Cattle imagery abounds in Zulu folklore and proverbs. The Zulu version of "Don't judge a book by its cover", for example, is "Don't judge fighting skill by the size of the horns".
This compelling book, which has had numerous reprints, estimates that in KwaZulu-Natal alone, the Nguni numbered something like five million by the mid-1800s. That was when the white settlers started arriving in the north-eastern parts of South Africa, and marked the beginning of the end for the beautiful herds. Reduced by rinderpest towards the end of the century, they now faced the Anglo-Zulu War, followed by the government's short-sighted policies.
"Many animals were eradicated after Rorke's Drift," says Cedric. "The British had given the Zulus a hiding, and now they got rid of thousands of their cattle." The strategy was deliberate. Having broken the power of the Zulu kingdom, the British determined to finish it off by killing and confiscating the royal herds—the pure white Nguni originally bred by Shaka for his warriors, who carried pure white shields.
The next setback was the growing perception that the Nguni were an inferior breed.
"It became government policy to have every Nguni bull they could lay their hands on castrated," says Cedric. "Fortunately, the black farmers didn't obey, and fortunately, in the forties, the government had the foresight to establish a herd of Ngunis in Natal that they could propagate to prevent them from dying out. Eventually they began repopulating the tribal areas."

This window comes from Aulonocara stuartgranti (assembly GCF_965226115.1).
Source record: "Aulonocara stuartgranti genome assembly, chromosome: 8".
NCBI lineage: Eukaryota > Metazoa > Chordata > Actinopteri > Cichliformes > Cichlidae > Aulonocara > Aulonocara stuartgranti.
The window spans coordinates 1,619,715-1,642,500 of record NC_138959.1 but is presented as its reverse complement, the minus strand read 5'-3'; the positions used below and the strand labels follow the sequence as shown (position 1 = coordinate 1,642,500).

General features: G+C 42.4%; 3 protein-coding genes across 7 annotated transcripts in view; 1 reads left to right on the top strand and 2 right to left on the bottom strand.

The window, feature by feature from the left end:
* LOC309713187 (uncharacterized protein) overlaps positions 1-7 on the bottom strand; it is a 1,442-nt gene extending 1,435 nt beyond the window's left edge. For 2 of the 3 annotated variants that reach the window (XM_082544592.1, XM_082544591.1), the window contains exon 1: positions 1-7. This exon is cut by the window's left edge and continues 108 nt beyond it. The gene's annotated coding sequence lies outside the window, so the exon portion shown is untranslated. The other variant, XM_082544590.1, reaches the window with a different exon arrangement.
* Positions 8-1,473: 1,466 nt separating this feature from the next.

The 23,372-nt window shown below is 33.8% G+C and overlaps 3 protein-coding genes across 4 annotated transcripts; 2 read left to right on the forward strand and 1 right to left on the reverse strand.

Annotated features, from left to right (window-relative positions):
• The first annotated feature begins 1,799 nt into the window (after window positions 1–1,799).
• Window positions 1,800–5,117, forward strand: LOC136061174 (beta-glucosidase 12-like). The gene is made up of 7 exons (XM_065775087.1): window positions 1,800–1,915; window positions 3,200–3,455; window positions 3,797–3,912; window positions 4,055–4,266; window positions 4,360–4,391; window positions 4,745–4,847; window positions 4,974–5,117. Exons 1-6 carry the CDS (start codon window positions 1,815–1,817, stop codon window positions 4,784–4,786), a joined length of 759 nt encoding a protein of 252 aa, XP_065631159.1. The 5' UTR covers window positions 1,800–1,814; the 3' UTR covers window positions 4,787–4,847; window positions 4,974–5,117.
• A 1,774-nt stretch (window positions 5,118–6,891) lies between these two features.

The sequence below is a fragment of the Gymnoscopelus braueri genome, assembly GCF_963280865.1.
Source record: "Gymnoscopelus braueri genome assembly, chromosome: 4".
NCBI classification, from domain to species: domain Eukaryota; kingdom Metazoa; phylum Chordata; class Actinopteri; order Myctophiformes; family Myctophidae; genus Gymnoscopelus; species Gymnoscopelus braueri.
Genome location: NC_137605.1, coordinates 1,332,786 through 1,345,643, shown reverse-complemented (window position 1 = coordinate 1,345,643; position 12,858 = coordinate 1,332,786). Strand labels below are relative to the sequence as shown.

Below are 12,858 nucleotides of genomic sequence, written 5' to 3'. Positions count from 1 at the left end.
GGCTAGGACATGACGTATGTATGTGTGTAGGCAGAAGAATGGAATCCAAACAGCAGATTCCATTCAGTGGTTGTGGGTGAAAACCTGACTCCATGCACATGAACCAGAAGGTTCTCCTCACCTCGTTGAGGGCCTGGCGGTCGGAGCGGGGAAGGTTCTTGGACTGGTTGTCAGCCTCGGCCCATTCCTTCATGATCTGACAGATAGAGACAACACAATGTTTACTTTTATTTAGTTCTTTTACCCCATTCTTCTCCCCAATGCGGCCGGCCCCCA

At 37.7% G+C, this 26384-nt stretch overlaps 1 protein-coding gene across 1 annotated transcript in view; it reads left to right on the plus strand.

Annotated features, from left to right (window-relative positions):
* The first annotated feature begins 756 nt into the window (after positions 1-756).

But it was only in the eighties that lasting recognition of the breed came, along with scientific evidence of its potential. That was when Cedric, who has an honours degree in Zoology from the University of Cape Town, had his light-bulb moment and joined the Nguni Pioneers. It would become a lifetime project that he and his wife Rene, who does all the farm administration, are hopeful will be continued by their children. They have three sons and two daughters ranging in age from 10 to 24.
On a viewing trip around the farm, pointing out distinctive beasts, the lanky, sunburned farmer in his camouflage cap looks and sounds like a game ranger. He knows every one of the1 500 cattle in his 11 placidly grazing herds, which are divided according to genes and colour. "That bull was an easy calf at birth. His mother was born in 2000 and she's still delivering the goods like clockwork..." He watches affectionately as a cow with a black and white freckled face rubs her head against a pile of dead branches: "She's got such a neat set of sabres on her head..."
In view of the coming climatic challenges and the diseases that are the scourge of Africa, he's concerned about the future of all of Africa's traditional cattle species. Many are under threat.
"These indigenous low-maintenance breeds have all the answers to Africa's problems. The Nguni is flatter, not barrel-shaped like the European species. That flat shape is one of nature's ways of dissipating heat. Cattle operate best between 16 and 24 degrees. To protect them from the sun, the extremities of the Nguni are darkly pigmented. Even the enamel of their teeth is denser than that of European cattle so that they can handle dry vegetation."
If Cedric can get the UN to sponsor the project, he will obtain embryos and build up satellite herds where cattle are most endangered.
Photo by C&D Heierli